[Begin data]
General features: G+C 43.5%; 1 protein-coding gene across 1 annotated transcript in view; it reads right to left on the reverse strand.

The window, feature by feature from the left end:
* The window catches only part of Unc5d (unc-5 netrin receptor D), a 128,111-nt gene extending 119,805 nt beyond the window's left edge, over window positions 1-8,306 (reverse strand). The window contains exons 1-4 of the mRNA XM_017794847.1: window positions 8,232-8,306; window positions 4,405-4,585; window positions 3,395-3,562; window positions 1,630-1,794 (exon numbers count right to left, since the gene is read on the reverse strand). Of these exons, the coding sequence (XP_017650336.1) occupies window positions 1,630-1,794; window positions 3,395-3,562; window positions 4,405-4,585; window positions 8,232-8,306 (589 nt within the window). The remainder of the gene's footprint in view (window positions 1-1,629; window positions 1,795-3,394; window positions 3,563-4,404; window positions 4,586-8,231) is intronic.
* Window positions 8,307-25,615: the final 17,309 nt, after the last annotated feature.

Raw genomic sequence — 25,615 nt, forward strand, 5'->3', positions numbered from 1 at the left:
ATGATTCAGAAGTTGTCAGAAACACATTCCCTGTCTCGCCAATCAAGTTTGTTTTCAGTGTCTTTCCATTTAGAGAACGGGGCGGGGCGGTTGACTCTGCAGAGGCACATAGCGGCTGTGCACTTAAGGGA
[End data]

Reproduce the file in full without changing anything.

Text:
General features: G+C 43.5%; 1 protein-coding gene across 1 annotated transcript in view; it reads right to left on the reverse strand.

The window, feature by feature from the left end:
* The window catches only part of Unc5d (unc-5 netrin receptor D), a 128,111-nt gene extending 119,805 nt beyond the window's left edge, over window positions 1-8,306 (reverse strand). The window contains exons 1-4 of the mRNA XM_017794847.1: window positions 8,232-8,306; window positions 4,405-4,585; window positions 3,395-3,562; window positions 1,630-1,794 (exon numbers count right to left, since the gene is read on the reverse strand). Of these exons, the coding sequence (XP_017650336.1) occupies window positions 1,630-1,794; window positions 3,395-3,562; window positions 4,405-4,585; window positions 8,232-8,306 (589 nt within the window). The remainder of the gene's footprint in view (window positions 1-1,629; window positions 1,795-3,394; window positions 3,563-4,404; window positions 4,586-8,231) is intronic.
* Window positions 8,307-25,615: the final 17,309 nt, after the last annotated feature.

Raw genomic sequence — 25,615 nt, forward strand, 5'->3', positions numbered from 1 at the left:
ATGATTCAGAAGTTGTCAGAAACACATTCCCTGTCTCGCCAATCAAGTTTGTTTTCAGTGTCTTTCCATTTAGAGAACGGGGCGGGGCGGTTGACTCTGCAGAGGCACATAGCGGCTGTGCACTTAAGGGA